American Foundation for Equal Rights

Marriage News Blog

Supreme Court delays marriages in Virginia, Lawyers urge high court for review


On Wednesday, August 20, 2014, the United States Supreme Court granted an emergency request to stay, or delay implementation of, the 4th Circuit Court’s decision that found Virginia’s marriage ban unconstitutional.

Marriages for gay and lesbian couples were set to begin at 8 a.m. on Thursday, August 21, 2014, after the 4th Circuit Court denied an initial request to stay that mandate. Now, the Supreme Court’s stay prevents marriages from taking place pending further legal questions in the case.

Lawyers for the Bostic plaintiffs will ask the Supreme Court to review the Bostic case so that the nation’s high court can rule on marriage equality once and for all and extend equality and freedom to all gay and lesbian couples and their families.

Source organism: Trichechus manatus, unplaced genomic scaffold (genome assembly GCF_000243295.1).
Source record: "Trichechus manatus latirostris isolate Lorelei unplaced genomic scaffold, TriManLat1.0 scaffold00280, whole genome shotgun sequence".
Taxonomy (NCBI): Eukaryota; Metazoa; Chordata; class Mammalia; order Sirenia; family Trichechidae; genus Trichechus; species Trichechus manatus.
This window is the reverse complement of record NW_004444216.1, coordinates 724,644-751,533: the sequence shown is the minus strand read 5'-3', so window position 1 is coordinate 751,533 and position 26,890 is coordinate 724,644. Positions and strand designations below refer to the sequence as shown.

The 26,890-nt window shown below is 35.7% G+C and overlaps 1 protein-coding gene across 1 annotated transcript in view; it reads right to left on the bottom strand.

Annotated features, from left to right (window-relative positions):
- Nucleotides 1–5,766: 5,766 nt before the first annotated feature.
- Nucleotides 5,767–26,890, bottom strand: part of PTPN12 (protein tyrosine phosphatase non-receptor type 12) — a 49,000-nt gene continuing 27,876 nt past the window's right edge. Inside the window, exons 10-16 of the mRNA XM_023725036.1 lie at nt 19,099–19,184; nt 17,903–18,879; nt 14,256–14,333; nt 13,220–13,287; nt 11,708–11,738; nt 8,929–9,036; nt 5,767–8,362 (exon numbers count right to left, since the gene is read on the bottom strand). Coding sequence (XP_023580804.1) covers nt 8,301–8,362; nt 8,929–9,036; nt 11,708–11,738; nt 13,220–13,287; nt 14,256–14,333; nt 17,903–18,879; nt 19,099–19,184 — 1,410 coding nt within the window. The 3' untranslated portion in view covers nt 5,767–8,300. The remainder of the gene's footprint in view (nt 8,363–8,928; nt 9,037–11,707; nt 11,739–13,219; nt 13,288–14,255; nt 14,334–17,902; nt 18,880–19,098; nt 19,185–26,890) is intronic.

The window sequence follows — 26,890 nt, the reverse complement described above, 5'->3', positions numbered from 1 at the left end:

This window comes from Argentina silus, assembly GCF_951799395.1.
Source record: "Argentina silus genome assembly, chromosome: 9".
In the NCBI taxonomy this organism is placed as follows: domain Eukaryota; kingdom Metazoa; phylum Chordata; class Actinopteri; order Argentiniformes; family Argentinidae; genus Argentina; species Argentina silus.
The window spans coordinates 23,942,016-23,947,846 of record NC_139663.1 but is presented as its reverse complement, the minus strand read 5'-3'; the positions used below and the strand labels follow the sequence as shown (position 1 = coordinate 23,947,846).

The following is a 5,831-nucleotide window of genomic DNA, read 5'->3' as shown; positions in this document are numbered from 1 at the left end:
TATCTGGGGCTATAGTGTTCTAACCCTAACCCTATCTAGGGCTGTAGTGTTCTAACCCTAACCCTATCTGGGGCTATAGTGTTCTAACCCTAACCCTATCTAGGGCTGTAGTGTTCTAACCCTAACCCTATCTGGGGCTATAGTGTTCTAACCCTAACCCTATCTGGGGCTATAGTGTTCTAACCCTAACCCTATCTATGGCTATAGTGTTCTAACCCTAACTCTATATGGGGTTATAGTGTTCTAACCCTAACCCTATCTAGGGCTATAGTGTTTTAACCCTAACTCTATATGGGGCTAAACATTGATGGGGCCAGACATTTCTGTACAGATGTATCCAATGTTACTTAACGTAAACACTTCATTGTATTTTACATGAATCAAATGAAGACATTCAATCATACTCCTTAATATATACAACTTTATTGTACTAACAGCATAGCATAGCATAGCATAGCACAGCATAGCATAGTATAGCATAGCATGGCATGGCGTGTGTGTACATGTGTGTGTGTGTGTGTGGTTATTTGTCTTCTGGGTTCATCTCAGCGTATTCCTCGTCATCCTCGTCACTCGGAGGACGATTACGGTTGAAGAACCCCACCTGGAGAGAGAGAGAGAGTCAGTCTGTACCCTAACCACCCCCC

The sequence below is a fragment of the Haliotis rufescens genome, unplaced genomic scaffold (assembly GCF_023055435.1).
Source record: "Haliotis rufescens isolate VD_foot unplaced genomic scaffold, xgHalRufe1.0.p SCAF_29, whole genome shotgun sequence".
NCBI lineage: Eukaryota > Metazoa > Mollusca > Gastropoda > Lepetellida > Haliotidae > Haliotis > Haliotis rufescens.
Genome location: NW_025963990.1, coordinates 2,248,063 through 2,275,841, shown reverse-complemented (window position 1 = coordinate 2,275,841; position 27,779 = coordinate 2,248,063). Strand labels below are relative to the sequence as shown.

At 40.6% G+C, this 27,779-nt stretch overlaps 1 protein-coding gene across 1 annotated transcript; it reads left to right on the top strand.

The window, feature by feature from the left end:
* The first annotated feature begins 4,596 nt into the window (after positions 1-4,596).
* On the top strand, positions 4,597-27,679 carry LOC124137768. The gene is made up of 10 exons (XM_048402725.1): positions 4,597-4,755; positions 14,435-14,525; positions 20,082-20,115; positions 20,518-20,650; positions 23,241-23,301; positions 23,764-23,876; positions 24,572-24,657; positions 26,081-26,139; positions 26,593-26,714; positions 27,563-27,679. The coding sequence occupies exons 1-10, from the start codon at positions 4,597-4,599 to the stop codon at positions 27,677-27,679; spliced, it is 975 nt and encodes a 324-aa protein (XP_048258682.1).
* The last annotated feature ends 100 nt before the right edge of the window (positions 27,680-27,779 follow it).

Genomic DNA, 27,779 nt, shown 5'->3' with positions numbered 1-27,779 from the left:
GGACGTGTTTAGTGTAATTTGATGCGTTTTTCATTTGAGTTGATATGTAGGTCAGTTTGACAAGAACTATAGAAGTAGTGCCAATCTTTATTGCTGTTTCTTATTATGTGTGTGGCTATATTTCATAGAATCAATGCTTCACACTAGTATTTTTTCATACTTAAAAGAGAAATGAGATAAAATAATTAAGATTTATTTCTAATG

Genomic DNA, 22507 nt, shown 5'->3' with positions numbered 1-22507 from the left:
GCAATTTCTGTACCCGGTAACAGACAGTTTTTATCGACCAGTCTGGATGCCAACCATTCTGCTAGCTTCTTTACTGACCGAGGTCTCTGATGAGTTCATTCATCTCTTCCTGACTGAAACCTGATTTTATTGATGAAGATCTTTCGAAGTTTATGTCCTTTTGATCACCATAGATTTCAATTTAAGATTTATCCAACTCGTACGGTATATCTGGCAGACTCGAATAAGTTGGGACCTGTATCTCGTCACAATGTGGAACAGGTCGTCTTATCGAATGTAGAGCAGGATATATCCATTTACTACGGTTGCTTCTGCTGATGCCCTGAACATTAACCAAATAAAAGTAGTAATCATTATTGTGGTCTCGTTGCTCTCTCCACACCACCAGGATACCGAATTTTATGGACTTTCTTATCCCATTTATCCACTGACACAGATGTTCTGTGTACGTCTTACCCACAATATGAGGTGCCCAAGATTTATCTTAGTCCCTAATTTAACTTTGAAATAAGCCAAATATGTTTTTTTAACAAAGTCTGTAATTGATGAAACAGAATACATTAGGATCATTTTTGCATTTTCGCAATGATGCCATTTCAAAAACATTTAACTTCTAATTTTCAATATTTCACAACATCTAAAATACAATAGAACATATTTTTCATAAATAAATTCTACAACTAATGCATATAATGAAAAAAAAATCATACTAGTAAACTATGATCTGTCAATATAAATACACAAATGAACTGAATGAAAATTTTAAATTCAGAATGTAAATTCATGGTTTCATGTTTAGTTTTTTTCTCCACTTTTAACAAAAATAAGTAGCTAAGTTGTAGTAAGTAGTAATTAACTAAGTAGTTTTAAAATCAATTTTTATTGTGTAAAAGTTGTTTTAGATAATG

The Supreme Court has been asked by the state of Virginia to take up the Bostic case in its next term to decide the question of marriage equality once and for all. The state filed its petition for writ of certiorari, or request for review, on Friday, August 8, 2014. The Bostic plaintiffs will acquiesce to that request in hopes that the Supreme Court will finally answer the imperative constitutional question at hand.

Should the court take the case for review, the stay issued today will remain in place until the case has been fully briefed, argued, and decided by the high court.

If the Supreme Court does not grant review of the Bostic case, it is expected the stay will be lifted and couples will be able to marry in Virginia at that time.